25 January 2010

Climate Change & Economy Portend Revival of U.S. Nuke Power?

This special report run by McClatchey News on the politics and costs of nuclear power in the federal climate change legislation is well worth reading.

As the report points out, Congressional momentum is for expanding loan guarantees to provide 50% of the cost of construction for 8-12 new nuclear plants on top of the guarantees already passed under Bush; and, to allow nuclear to get the bulk of all funding from a new "clean energy" bank. While we were celebrating the end of USDOE's Bush Administration GNEP impact statement and program (Global Nuclear Energy Partnership program to double the number of nuclear reactors in the US accompanied by reprocessing as a claim to solve waste problems), the nuclear industry simply moved ahead to position the same proposal within the federal climate change bills.  Progressive Democrats can not pass climate change legislation without support of pro-nuclear Democrats and some Republicans (whose price is massive support flowing to nuclear).

Wind power in the West is already significantly less expensive per kwh (kilowatt hour) than new nuclear power; and, of course, wind doesn't have to be bought in $8 - $10 billion packages. Conservation and investment in efficiency are far more cost effective. Essentially, without massive subsidies that starve all other energy investment, new nuclear power projects can't get off the ground.

The cost of reprocessing nuclear fuel rods doesn't even begin to get factored into these cost estimates.... nor does any of the cost estimates include how the liquid High-Level Nuclear Wastes from reprocessing will get treated and disposed. That's where our "lessons from Hanford" should be heeded - for the High-Level Nuclear Wastes that are threatening the Columbia River were produced via reprocessing.

Heart of America NW has been one of the few NW voices objecting to massive loan guarantees and what amounts to a nuclear industry bank account in the pending federal climate change legislation. Unlimited access to a "clean energy bank" without limits per project or for nuclear energy overall, plus more loan guarantees as being lobbied for, will starve conservation, solar, wind and true renewables. This is also a key reason to be critical of the abandonment of efforts to pass WA State Climate Change legislation and the lack of effort for state funding mechanisms for investment in true renewables and conservation. WA, OR and CA still have the opportunity to both set the marker for congressional action and to have a program with investments from cap and trade and emission auction fees invested in conservation and truly renewable clean energy that would be in place long before a federal program (and, once enacted will almost certainly not be preempted). Instead, state elected officials with tacit agreement from some quarters of the environmental community have washed their hands and said we'll just let Congress act. That's neither leadership on Climate Change nor a prescription for action and investment to meet our State's goals for reducing emissions.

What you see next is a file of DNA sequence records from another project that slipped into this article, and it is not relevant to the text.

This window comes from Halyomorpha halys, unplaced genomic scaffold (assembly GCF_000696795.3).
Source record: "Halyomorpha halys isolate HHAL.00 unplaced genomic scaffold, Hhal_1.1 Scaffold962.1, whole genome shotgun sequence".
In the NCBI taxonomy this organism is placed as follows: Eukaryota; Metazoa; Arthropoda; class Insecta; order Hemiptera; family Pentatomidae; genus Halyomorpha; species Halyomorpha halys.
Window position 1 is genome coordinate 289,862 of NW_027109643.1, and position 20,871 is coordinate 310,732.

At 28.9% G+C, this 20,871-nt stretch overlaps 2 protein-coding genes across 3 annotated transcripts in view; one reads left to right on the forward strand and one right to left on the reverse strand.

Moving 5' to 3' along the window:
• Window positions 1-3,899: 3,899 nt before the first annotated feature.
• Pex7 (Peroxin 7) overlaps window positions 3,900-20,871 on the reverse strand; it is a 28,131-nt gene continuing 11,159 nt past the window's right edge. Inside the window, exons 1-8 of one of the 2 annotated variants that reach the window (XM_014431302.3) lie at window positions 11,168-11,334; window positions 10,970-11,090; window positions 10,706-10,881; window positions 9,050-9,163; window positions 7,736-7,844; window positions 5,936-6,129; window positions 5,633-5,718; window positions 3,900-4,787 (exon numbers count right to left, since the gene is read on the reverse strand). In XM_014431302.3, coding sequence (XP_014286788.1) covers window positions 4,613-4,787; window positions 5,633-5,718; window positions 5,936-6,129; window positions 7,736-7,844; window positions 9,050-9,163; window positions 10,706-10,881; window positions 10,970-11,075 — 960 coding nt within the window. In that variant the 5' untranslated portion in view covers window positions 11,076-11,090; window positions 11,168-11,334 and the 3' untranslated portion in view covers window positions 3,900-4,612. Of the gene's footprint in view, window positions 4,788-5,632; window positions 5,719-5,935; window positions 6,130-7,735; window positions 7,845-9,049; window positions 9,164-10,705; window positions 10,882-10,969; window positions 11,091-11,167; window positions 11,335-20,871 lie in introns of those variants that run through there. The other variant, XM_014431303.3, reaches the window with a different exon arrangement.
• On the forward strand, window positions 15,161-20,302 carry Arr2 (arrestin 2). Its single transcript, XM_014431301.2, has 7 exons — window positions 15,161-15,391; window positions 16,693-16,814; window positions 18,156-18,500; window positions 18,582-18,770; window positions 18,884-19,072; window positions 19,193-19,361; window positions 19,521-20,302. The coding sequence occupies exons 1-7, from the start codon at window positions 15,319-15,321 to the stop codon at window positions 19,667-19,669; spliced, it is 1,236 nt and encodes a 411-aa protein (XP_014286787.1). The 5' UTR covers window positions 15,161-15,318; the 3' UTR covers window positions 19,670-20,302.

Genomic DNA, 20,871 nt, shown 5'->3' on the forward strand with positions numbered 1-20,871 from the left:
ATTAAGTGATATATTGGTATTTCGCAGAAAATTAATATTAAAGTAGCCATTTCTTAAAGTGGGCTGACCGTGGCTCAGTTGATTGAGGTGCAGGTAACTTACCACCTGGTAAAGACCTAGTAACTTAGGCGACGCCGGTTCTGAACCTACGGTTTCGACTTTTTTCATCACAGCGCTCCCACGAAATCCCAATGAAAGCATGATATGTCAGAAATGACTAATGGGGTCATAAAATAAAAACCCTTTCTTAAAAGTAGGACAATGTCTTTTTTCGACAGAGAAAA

What can you do? Email or tell your Senators and US Rep that you want climate change legislation that does not pour your money into the least cost effective option - nuclear - while starving true clean, renewable energy programs. Remind them that claims of nuclear being "clean" if the waste is reprocessed don't survive a visit to Hanford where we have no solution in sight for the liquid High-Level Nuclear Wastes produced from reprocessing. Write Governor Gregoire and Governor Kulongoski and your legislators saying you want Northwest states' climate change legislation put back as a priority - which is a good investment for our economy as well as for the health of our planet and children.

1 comment:

  1. I read the article, and I have a couple issues to mention.
    First of all I want to say how sickening it is that the nuclear energy corporations can buy their way onto the bills. They're basically advertising themselves the same way drug companies spend millions influencing doctors; they say they're the best and only solution, without the research to support their claims. The money does the talking in D.C. when it should really be the scientists who know what they're talking about.

    Next is the point in the article about how Nuclear Energy is being considered "clean energy." Chernobyl is pretty clean, alright. So is Hanford, and Three mile island. I think the troubling issue concerning clean environment recently is the view that anything that doesn't contribute to global warming/climate change is seen as harmless. Somehow the debate of a clean environment shifted to "It doesn't contribute to climate change? OK, it's clean then." This logical problem shows that debate over a clean environment is focusing too much on climate change. This is understandable, as it affects the vast majority of people on this planet. A nuclear plant, however, has the power to affect a great number as well. Chernobyl pointed that out.

    Another point is the hypocrisy in the Republicans. All of a sudden, nuclear power is good because it doesn't contribute to climate change. Aren't they trying to convince the world that people aren't the cause of climate change? By promoting nuclear energy as a solution to climate change, they in turn admit human involvement in climate change. That is something that needs to be pointed out to the followers of Republican policy.